And when you're talking about Scent Work in the purest sense, it is a dog led activity, meaning that it is something that the dog should be taking a lead role in, and the handler is there to support and to listen and to watch and to learn. Not the other way around. That's what Scent Work is, regardless of what it is that your dog may be hunting for. So I don't want anyone who may just be playing this game at home because they're trying to do something with their dog to use their mind a little bit, to let them have a little bit of fun, to get the benefits of Scent Work, but they're not interested in competition. They don't even know what dog sports are, they don't care about dogs sports. They have their dog as a companion and they're doing this activity, that in my opinion, every single dog should be doing. I don't want those people to feel as though there's somehow this ostracize, oh, dirty little secret that we don't talk about.

The fact of the matter is is that if we could get every single dog owner in the entirety of the world doing Scent Work, the world would be a better place, for our dogs. They would be better behaved, they would be much more fulfilled. It would just be great. It would be really helpful. So I don't want people to conflate what the recommendations or the requirements are for a particular competition organization with what the activity is. Those are two completely different things.

So now that we've gotten that out of the way, now I want to talk about, let's say you're getting ready to train for Scent Work, and you do indeed want to use target odors because maybe you are interested in competition or you just think hunting for target odors is fun. Some of the things I've been seeing on social media as of late because Scent Work is really exploding in popularity is quite frankly just wrong. It's not even close to correct, and it's also something that we see if you've been involved in this activity for any length of time, there are trends and there are patterns, as far as what people think that you're supposed to do. and when you take a step back from it, it kind of makes sense if you don't know any better, it's like of course is what you do.

The big thing that I wanted to really highlight as far as in my opinion a big no-no of what not to do, is how people are A, prepping their odor, and B, placing it out into a space. So when we're talking about the target odors, the reason that they're used, one of the reasons, is that they're fairly potent. You don't have to use a whole lot. You actually don't have to use much at all. And some would argue that some of the competition organizations where they're placing one or two drops of oil directly on an individual Q-tip, that that's way too much. That could be a debate for a different time.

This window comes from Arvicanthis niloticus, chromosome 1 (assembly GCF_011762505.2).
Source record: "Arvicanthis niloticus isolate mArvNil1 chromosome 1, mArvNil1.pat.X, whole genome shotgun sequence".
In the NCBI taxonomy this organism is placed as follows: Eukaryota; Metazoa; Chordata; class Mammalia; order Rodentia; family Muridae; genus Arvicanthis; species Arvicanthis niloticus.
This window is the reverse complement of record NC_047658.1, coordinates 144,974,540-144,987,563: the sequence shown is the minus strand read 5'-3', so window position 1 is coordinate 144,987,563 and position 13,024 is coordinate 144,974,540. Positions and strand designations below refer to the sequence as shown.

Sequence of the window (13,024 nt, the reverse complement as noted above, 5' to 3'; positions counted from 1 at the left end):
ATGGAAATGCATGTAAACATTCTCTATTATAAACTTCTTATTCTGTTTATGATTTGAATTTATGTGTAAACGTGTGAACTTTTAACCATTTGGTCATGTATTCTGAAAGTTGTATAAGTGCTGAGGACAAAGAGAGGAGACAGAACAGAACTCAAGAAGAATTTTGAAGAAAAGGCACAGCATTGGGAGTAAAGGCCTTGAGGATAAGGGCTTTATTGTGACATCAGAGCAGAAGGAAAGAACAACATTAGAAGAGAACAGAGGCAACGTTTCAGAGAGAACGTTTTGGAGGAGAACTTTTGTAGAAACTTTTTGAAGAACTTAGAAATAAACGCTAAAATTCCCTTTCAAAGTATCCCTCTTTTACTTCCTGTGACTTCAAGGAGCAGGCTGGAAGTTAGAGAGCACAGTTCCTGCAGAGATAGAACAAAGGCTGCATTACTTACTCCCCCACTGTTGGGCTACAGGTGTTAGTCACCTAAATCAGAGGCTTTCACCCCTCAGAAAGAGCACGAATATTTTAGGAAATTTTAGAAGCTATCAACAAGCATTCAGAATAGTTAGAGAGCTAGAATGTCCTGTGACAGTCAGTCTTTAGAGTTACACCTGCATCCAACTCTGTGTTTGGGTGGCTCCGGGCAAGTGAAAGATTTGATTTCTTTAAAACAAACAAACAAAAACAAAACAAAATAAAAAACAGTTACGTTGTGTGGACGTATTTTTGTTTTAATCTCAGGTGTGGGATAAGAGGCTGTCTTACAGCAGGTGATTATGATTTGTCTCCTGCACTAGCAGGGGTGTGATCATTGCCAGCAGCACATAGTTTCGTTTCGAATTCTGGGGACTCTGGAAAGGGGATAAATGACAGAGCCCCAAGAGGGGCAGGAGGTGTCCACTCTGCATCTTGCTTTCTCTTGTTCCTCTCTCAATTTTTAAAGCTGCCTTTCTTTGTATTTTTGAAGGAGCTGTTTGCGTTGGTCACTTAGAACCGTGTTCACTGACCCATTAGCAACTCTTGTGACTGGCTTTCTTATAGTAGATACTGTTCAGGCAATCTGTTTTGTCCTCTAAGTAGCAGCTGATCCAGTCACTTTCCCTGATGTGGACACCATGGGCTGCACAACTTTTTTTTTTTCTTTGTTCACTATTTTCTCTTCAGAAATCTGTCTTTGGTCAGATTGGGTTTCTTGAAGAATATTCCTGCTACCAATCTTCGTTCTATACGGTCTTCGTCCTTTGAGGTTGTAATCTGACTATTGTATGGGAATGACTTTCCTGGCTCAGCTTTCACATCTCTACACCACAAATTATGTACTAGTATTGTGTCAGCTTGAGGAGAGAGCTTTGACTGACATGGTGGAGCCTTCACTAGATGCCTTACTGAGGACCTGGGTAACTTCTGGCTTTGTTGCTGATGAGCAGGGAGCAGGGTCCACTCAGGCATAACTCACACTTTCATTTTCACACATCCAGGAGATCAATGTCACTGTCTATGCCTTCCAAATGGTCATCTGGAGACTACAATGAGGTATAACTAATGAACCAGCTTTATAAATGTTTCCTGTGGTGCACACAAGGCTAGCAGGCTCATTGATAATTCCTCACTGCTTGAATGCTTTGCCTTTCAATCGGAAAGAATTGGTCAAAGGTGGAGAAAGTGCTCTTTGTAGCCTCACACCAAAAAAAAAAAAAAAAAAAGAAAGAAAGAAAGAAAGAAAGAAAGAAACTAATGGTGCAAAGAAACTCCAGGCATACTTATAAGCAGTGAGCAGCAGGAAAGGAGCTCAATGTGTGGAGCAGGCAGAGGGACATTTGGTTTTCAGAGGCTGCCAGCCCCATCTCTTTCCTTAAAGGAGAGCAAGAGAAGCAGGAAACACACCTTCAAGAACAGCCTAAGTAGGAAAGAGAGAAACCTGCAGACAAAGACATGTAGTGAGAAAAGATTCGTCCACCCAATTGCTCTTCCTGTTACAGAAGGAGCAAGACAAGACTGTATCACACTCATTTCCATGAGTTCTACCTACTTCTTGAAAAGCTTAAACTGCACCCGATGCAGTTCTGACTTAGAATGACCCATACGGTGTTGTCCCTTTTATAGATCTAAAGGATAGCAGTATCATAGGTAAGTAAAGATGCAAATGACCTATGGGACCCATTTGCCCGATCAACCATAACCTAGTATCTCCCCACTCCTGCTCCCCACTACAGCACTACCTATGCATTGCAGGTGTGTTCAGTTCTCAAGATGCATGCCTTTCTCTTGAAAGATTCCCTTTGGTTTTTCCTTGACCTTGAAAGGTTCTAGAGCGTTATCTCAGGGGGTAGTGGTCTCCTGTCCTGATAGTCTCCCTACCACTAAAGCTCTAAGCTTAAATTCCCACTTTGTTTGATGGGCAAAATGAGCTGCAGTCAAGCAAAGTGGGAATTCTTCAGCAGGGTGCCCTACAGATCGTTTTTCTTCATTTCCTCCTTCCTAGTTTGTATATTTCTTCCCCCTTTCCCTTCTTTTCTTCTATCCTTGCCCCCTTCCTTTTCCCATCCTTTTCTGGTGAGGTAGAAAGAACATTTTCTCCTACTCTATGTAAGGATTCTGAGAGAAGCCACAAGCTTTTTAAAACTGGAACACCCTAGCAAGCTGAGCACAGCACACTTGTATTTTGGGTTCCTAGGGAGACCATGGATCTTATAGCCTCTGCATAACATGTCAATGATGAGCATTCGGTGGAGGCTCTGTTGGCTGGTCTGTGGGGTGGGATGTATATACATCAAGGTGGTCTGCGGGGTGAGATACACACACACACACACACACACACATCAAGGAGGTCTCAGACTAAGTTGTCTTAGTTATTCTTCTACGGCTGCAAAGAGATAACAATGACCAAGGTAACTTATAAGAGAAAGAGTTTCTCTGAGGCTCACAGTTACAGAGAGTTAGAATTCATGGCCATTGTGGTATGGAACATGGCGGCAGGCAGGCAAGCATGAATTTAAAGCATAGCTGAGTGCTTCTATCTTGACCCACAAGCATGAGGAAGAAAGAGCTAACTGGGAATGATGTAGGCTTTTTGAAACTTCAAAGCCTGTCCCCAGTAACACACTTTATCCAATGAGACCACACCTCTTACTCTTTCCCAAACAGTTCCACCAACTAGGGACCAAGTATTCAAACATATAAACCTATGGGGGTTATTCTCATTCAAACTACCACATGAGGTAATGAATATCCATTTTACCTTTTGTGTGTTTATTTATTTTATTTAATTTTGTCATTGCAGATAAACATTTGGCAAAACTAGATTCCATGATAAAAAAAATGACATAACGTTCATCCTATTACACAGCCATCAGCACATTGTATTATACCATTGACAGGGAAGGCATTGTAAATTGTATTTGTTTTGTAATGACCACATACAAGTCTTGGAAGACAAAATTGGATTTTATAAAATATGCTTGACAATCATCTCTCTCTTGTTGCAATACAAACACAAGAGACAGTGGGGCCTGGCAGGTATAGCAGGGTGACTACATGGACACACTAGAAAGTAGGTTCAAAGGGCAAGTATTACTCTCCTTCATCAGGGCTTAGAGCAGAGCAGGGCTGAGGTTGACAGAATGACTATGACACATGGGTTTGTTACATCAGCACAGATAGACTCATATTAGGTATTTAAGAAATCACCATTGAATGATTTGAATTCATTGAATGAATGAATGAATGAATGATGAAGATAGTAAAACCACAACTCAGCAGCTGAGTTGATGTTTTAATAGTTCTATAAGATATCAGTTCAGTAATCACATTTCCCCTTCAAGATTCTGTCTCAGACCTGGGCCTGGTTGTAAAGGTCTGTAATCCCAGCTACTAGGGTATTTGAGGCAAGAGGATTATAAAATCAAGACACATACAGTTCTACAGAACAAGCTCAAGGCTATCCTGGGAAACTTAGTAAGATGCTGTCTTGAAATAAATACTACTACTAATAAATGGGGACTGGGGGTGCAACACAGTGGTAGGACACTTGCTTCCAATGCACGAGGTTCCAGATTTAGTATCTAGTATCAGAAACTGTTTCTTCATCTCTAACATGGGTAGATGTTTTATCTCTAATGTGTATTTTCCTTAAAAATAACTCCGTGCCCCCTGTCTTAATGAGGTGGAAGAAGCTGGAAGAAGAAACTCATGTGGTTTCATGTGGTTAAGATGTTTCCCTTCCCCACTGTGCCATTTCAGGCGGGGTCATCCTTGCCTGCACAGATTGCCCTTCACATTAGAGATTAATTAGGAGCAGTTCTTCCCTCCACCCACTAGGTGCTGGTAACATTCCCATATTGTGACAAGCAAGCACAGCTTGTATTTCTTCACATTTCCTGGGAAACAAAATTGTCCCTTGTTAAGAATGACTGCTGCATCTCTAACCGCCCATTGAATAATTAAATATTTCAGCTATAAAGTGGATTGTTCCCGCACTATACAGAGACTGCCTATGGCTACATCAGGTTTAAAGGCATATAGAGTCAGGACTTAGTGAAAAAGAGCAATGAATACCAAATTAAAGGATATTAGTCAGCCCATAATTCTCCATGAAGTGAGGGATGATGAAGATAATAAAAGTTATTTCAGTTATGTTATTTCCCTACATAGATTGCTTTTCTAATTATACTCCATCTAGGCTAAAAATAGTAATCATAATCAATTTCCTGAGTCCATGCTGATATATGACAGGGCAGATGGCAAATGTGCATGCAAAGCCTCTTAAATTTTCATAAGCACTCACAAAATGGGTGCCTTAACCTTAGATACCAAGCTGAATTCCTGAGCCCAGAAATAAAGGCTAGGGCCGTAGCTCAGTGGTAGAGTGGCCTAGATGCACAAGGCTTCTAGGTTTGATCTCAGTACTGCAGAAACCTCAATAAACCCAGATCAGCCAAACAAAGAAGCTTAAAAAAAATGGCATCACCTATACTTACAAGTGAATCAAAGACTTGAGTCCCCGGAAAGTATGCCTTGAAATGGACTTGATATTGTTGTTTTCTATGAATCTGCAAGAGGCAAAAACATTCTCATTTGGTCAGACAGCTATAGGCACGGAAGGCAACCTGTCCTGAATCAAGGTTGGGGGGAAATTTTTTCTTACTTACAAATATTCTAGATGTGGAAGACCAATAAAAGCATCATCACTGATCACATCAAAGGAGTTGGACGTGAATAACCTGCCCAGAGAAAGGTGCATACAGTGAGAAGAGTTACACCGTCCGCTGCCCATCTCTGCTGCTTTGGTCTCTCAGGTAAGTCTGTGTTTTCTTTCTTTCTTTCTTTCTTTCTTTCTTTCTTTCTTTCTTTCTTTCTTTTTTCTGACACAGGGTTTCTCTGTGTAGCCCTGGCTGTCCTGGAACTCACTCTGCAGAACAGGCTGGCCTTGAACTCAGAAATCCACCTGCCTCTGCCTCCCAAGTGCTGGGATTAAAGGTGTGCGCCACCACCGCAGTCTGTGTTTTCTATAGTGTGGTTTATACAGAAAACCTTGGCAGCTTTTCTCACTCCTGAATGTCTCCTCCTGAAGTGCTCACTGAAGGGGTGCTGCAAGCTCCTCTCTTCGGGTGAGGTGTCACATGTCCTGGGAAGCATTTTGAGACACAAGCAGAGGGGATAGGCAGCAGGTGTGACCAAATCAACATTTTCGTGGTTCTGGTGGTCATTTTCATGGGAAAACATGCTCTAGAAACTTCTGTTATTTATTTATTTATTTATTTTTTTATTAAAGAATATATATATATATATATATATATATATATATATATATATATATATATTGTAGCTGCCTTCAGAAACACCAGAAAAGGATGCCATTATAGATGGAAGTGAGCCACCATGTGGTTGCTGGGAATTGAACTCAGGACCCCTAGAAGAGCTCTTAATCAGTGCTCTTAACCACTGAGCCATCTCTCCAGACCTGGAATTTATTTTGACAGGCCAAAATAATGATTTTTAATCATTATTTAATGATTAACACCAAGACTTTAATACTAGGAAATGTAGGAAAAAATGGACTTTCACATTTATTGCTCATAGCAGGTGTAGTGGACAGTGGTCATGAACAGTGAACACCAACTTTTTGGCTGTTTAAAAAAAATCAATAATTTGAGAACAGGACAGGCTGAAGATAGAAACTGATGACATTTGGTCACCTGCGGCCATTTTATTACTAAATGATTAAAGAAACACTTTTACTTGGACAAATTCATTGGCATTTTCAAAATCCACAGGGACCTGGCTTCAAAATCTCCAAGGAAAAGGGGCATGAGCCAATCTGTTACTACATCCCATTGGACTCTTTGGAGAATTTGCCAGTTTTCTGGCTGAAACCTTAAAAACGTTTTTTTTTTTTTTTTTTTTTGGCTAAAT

What I really want to make certain that people understand is that you should not, again really stressing this, should not be dipping your Q-tip into the vial of odor, soaking it so it is dripping, and then placing that somewhere in your search area. That is, that's a huge no-no. Don't do that. It is so concentrated. It is so much odor. Particularly if you have a more sensitive dog, you really could be ruining the experience for them because it's basically like punching them in the face there's so much odor. You're also probably dealing with a ton of contamination because people are then placing that Q-tip out in like a room or something, or an exterior space, wherever, and it's not in anything. Meaning the Q-tip is just out, so now you have actual odor, because it was dripping off of the Q-tip to begin with, is now dripping onto your space. So you are leaving actual oil behind, that for all intents and purposes is a hide. Even after you move that Q-tip away, the oil left behind, that's not lingering odor. That's not, well, my dog needs to work through it. No, that is an actual hide. That is odor.

That is oil and you can't get upset with people when they don't know, right? If you just hear about, "Oh you know you have some oil, you have some Q-tip, you put the Q-tip out and then we're good." Well if you're not explaining it in enough detail, these are the types of things that people are going to do. So I wanted to make sure that we're clear that the preparation of your odor, how it is you actually get it so that there's odor associated with the Q-tips, is done correctly. And also how we're placing it within a given search area is also done correctly.